This introduction and the essays that follow are thus very personally as well as institutionally significant. They tell multiple stories of how we have, through our work within the Center and, in particular, through the Scholarship of Teaching and Learning, come to develop a sharp focus on student learning and, beyond that, student participation in designing and analyzing learning opportunities.
Maryville University, located in the western suburbs of St. Louis, Missouri, is an independent, regional university with a total enrollment of approximately 4,000 students, offering programs through the doctoral level. The original impetus for the Center for Teaching and Learning (CTL) at Maryville surfaced in the 90’s when, as Dean of the School of Education, I learned of the initiative by the Carnegie Foundation for the Advancement of Teaching to offer grants to higher education institutions for the development of teaching/learning centers. Although the university did not pursue this opportunity at that time, the idea stayed with me.
The opportunity for developing a center for teaching re-surfaced when, some years after my retirement as Dean of the School of Education, I returned to Maryville to serve in several interim administrative positions. As I was about to retire once again, the VPAA offered me a deal I could not refuse. It was the opportunity to become Associate Vice President and to initiate and direct a Center for Teaching and Learning.
The Center, with the Scholarship of Teaching and Learning Seminar as a major activity, began officially in the late spring of 2004 when I issued an invitation to all full-time faculty, asking who would be interested in studying their teaching in a one-year seminar. Concurrently, and of major import, was my long-standing relationship with Marilyn Cohn, with whom I had worked earlier at Washington University in St. Louis. Marilyn, who ultimately became Director of Teacher Education, had built the program at Washington University around inquiry into one’s teaching through action research, and had just retired from Washington University in 2003. Marilyn had also been selected to participate in the Carnegie Foundation for the Advancement of Teaching work on the Scholarship of Teaching and Learning (SoTL) as a Teaching Fellow. Her expertise and interest in action research and SoTL were the perfect fit for the Maryville CTL Faculty Seminar. Fortunately, Marilyn was intrigued by the invitation to co-teach such a seminar and signed on for the job.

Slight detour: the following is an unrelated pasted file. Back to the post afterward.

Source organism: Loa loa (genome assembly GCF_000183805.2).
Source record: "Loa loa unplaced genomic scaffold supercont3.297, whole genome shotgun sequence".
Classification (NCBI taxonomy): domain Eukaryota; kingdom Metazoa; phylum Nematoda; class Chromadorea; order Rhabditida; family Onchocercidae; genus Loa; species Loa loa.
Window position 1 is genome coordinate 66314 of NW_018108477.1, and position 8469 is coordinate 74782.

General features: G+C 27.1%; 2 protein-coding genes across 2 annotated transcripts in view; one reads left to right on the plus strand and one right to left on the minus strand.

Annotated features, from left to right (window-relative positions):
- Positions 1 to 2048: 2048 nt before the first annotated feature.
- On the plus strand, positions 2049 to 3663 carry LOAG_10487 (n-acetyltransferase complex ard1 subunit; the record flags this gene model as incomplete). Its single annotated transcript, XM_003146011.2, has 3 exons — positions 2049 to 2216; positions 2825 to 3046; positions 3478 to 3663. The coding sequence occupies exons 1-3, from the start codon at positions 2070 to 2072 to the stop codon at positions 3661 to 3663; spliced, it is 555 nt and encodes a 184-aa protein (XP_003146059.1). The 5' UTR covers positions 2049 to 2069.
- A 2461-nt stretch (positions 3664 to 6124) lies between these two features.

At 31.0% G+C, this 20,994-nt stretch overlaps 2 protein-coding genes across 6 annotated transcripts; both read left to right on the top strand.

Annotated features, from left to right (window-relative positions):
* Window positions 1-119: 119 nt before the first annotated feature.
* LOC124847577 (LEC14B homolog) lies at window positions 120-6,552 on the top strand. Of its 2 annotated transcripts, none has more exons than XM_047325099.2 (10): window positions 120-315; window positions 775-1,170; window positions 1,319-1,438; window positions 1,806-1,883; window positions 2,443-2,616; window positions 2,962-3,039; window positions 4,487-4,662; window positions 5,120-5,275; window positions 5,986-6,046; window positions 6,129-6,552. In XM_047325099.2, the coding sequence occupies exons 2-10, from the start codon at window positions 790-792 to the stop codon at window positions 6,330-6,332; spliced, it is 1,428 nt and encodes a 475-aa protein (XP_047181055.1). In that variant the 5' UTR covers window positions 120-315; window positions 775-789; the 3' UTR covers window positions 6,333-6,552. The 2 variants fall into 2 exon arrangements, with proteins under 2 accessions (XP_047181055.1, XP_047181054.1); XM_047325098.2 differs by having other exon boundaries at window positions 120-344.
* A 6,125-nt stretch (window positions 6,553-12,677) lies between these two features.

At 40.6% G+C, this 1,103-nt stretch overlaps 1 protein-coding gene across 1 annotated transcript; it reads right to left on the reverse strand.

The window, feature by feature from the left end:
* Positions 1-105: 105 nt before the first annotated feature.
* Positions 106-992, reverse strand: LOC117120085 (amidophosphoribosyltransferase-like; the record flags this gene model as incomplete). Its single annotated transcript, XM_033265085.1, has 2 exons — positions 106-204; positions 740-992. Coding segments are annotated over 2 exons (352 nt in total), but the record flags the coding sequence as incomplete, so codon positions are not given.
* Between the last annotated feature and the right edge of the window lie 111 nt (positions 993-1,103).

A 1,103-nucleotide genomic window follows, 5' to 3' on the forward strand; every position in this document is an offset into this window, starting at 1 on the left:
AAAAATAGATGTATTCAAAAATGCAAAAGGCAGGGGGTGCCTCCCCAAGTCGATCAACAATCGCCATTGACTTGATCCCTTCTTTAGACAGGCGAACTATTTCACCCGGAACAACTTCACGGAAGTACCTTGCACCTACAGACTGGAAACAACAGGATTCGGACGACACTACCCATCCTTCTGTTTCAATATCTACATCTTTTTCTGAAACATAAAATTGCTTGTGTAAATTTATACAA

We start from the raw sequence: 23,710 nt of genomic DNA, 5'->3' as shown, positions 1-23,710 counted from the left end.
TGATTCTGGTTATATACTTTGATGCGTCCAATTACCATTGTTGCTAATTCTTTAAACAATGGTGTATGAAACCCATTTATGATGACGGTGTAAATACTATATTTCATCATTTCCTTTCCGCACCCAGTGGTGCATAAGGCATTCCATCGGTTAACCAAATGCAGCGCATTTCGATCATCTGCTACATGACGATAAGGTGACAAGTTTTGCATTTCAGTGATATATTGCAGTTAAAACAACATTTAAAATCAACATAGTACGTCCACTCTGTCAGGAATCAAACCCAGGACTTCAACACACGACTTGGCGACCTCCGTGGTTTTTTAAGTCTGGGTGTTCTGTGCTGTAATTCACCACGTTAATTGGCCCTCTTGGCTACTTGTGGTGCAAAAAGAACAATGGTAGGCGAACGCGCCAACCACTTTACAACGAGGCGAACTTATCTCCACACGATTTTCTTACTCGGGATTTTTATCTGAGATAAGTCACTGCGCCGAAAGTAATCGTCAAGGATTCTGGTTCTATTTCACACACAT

The Implementation and Early Stages
My early invitation to faculty who might be interested in studying their teaching and student learning drew what one might call “a full house.” Consultation with Marilyn made it clear that a seminar of 10 faculty would be ideal; thus, drawing from faculty members who indicated interest I selected 10 faculty members from a variety of academic disciplines to participate.
While the seminar was designed to encompass one year, it became clear to the faculty involved that a single year would be insufficient. Interestingly, the first faculty member to suggest a two-year process was initially skeptical but ultimately became as much of a true-believer as any participant. Over the years, the seminar has grown and changed as Marilyn and her participants grappled with a major focus on qualitative research, which was foreign to many faculty members. However, the heart of the seminar continues to be a group of ten faculty members drawn from diverse disciplines, volunteering to spend two years together twice a month studying their teaching and, ultimately, the learning of their students. To date (2012) over 60% of the full-time faculty members at Maryville have participated in the seminar and utilized their research to improve their practice and further their scholarly endeavors. Published papers, conference presentations, chapters in books and success in the promotion and tenure process demonstrate the significance of the seminar on the Maryville campus.